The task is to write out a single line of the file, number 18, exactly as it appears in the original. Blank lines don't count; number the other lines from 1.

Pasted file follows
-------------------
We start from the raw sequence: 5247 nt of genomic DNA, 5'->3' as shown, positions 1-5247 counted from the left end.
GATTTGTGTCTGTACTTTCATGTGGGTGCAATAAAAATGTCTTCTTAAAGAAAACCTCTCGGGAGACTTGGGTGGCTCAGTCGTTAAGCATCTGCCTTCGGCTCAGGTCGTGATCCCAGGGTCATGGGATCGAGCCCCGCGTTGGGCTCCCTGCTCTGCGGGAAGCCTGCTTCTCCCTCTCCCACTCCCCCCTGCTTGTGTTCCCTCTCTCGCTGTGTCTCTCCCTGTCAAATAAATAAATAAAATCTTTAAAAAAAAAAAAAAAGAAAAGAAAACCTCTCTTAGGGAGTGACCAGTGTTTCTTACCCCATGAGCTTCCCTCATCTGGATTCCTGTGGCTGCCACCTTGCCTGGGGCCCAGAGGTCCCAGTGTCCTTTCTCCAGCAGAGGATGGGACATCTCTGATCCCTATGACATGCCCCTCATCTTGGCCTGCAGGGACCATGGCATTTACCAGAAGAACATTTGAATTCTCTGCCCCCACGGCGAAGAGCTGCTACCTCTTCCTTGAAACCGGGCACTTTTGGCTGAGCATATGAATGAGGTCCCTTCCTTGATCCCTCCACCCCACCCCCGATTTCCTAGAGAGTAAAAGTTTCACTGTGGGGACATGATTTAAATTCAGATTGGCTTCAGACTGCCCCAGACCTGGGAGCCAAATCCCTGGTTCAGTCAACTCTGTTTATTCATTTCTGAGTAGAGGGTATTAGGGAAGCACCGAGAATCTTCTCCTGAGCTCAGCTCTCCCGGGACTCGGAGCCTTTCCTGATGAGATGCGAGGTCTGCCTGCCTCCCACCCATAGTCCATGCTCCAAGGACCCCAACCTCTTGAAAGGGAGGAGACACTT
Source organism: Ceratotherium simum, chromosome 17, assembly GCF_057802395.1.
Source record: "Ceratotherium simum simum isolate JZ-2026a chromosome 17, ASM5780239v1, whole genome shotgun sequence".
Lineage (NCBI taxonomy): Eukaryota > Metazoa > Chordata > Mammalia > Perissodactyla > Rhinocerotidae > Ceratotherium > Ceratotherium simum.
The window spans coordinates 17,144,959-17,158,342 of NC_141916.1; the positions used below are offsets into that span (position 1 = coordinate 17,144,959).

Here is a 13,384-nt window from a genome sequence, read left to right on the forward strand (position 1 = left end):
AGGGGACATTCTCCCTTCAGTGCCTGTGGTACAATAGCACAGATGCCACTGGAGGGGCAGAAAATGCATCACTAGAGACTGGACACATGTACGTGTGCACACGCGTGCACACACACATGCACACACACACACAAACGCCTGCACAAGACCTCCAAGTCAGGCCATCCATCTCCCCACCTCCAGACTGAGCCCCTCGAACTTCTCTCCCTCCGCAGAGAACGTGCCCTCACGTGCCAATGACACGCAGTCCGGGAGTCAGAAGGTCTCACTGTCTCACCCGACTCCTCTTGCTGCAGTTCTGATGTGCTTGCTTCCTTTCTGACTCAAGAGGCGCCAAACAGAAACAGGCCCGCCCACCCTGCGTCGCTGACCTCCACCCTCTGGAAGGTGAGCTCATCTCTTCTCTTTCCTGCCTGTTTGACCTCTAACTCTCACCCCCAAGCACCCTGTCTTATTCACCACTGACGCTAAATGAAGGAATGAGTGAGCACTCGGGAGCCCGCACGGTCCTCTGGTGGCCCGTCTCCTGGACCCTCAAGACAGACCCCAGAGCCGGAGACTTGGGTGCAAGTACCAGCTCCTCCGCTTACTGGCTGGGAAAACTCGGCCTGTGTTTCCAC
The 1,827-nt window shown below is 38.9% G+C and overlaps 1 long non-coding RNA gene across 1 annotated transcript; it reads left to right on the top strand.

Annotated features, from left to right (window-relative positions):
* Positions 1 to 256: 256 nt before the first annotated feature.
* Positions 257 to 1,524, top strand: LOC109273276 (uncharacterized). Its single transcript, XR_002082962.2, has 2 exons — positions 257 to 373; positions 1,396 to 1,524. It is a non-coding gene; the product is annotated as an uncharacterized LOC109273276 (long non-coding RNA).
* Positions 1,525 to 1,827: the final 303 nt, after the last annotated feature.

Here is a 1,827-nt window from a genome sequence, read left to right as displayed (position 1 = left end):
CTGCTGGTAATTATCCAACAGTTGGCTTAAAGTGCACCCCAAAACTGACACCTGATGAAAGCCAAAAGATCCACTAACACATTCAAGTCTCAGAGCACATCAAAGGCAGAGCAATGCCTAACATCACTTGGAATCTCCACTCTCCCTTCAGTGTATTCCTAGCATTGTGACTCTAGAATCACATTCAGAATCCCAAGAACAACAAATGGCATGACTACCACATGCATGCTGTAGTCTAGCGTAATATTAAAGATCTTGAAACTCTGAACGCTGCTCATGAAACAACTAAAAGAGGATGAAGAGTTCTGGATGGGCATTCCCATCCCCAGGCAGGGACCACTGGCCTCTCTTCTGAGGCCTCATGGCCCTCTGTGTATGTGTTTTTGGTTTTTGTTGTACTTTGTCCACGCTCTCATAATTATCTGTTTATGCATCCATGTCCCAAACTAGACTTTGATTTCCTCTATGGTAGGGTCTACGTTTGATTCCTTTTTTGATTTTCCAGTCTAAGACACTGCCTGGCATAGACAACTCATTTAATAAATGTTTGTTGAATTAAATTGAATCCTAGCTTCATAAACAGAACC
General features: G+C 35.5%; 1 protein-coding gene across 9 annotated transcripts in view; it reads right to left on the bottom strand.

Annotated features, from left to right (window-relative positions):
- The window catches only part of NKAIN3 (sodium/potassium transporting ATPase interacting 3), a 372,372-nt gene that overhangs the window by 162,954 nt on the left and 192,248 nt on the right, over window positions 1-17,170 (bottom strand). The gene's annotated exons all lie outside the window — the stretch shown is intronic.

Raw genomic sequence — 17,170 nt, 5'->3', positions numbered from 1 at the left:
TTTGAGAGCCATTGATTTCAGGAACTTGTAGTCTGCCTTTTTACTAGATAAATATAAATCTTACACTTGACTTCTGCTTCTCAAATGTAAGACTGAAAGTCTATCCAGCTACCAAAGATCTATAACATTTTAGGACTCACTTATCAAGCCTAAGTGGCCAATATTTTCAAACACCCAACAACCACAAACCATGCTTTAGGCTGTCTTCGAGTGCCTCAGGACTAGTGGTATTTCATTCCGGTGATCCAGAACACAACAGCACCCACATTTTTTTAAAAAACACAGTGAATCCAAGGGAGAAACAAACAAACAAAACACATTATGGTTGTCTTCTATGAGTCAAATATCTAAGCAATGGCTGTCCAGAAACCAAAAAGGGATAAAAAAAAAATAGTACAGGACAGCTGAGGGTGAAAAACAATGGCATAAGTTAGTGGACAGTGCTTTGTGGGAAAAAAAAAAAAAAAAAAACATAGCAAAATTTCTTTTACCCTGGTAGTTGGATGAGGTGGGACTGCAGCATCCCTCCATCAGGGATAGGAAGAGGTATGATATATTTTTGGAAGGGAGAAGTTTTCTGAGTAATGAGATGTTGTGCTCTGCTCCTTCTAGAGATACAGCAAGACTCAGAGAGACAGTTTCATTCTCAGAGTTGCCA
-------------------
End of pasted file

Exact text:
- The window catches only part of NKAIN3 (sodium/potassium transporting ATPase interacting 3), a 372,372-nt gene that overhangs the window by 162,954 nt on the left and 192,248 nt on the right, over window positions 1-17,170 (bottom strand). The gene's annotated exons all lie outside the window — the stretch shown is intronic.